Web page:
Agboghoroma CO, Ukaire BC. Prevalence and risk factors of human immunodeficiency virus and hepatitis C virus infection among pregnant women attending antenatal care at a tertiary hospital in Abuja, Nigeria. Niger Med J [serial online] 2020 [cited 2022 Jan 25];61:245-51. Available from: https://www.nigeriamedj.com/text.asp?2020/61/5/245/298095

   Introduction Top

Hepatitis C virus (HCV) is an RNA virus from the Flaviviridae family. Like the human, immunodeficiency virus (HIV), it is a major global public health problem. Following HCV infection, the virus may be spontaneously cleared; however, the persistence state in the body may lead to chronic hepatitis, liver cirrhosis, hepatocellular cancer, and liver failure. The World Health Organization estimated that in 2015, about 71 million persons lived with HCV infection in the world which account for 1% of the world population and there were 1.75 million new infections in that year.[1] It was also estimated that among the 36.7 million persons living with HIV in 2015, about 2.3 million (6.3%) also had HCV. Sub-Saharan Africa has the highest burden of HCV in the world, with an estimated prevalence of 5.3% and a total of 32 million infected persons.[1],[2],[3]

Epidemiological studies have demonstrated that HIV and HCV co-infection is becoming increasingly recognized worldwide because of the similarities in the mode of transmission. The main routes of transmission of HCV are like those of HIV infections which include intravenous drug use, unsafe blood and blood product use, sexual contact, and mother-to-child transmission (MTCT).[4] While MTCT of HCV is well documented,[5] unlike HIV, the risks factors for MTCT of HCV are yet to be fully elucidated. It is, however, documented that HCV transmission is not influenced by the mode of delivery or infant feeding practice but appears to be increased with high maternal viremia and HIV co-infection.[6]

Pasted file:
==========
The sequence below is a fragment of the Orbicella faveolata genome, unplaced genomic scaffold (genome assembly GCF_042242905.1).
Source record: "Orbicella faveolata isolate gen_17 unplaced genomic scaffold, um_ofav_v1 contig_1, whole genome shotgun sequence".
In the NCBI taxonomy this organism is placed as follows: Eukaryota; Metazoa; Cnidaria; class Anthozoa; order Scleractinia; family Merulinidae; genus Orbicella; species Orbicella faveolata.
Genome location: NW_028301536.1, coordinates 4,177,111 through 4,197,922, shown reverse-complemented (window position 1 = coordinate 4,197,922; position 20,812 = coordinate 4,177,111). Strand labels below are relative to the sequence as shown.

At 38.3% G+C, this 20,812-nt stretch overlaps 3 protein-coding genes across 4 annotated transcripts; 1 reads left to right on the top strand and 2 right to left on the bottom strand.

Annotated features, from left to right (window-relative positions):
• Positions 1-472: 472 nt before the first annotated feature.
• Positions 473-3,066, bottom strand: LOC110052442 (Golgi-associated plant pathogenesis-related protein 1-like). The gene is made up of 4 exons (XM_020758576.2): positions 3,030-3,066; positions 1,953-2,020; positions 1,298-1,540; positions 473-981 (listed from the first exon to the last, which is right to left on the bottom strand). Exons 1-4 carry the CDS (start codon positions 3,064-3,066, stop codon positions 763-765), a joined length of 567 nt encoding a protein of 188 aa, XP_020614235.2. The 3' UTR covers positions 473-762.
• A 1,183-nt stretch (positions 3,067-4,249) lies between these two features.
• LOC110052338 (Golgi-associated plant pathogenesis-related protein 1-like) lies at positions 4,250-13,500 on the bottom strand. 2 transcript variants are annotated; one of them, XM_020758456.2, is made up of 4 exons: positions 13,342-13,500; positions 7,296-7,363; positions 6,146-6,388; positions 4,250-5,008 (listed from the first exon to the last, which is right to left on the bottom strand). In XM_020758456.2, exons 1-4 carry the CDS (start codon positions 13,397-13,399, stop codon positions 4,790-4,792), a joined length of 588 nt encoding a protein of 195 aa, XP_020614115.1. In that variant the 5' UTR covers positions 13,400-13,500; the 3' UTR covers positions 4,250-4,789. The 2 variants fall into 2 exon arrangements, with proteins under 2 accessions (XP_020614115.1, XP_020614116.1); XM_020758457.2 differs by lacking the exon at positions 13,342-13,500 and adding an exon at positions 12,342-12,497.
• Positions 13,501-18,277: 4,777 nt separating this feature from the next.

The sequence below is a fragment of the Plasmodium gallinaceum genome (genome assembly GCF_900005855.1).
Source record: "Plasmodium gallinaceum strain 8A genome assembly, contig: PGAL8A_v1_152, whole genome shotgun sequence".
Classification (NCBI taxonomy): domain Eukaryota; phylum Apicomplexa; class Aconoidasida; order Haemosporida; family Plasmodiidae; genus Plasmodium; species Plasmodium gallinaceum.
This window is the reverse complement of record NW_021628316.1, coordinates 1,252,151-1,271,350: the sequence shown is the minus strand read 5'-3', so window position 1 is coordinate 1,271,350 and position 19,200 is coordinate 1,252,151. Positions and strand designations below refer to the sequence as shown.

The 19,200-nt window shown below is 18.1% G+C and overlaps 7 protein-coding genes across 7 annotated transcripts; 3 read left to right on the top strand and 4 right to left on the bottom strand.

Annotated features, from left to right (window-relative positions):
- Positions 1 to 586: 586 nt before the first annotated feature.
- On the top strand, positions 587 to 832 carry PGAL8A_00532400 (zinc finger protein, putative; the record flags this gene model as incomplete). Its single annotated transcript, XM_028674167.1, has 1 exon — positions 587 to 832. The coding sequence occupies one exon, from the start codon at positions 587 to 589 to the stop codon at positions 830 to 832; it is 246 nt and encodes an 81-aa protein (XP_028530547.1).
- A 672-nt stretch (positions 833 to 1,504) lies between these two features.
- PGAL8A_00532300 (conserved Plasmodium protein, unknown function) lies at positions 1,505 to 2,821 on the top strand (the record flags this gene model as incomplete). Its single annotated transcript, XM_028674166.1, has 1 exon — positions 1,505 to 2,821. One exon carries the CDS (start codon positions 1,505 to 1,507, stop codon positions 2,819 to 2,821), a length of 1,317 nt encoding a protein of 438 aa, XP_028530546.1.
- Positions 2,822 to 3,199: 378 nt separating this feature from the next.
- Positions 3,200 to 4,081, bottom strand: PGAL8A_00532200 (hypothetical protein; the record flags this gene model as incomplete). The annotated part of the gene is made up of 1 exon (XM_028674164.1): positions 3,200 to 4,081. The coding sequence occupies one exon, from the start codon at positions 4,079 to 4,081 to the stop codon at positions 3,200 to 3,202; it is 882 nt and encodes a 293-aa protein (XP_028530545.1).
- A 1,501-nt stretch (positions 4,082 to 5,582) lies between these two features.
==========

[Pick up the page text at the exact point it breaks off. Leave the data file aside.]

There is a global call for the eradication of HIV and HCV by the year 2030.[1],[7] Efforts to reduce risk of MTCT of HIV have led to the adoption of universal HIV screening for all pregnant women to identify those that are infected who should receive interventions to reduce MTCT. At present, screening for HCV is not part of routine antenatal care in most settings.

The effective interventions of the use of antiretroviral drugs and safe antenatal, delivery, and infant feeding practices have resulted in the reduction of the risk to MTCT of HIV to <1% in many countries, compared to the natural MTCT risk of about 25%–40%.[8] The documented MTCT risk of HCV is 6%–8% and can be as high as 15%–25% in women with co-infection with HIV.[9] However, there are the challenges with the management of HCV in pregnancy. The treatment of HCV during pregnancy is essentially supportive as the known effective drugs including pegylated interferon, ribavirin, and direct-acting antivirals are contraindicated during pregnancy. HIV infection has a significant impact on the natural history of patients with HCV infection.[10] HIV coinfection accelerates the progression of HCV and vice versa. It is also documented that the vertical transmission of the two viruses is increased in the situation of coinfection.[11] Some authors from sub-Saharan Africa have reported an increased prevalence of HCV and HIV/HCV co-infection among pregnant women,[12] which may be partly related to the endemic nature of HIV infection in sub-Saharan Africa, where availability of blood screening facilities is questionable and many pregnant women receive blood transfusion especially from commercial blood donors, among whom a high prevalence of HCV infection has been reported.[13]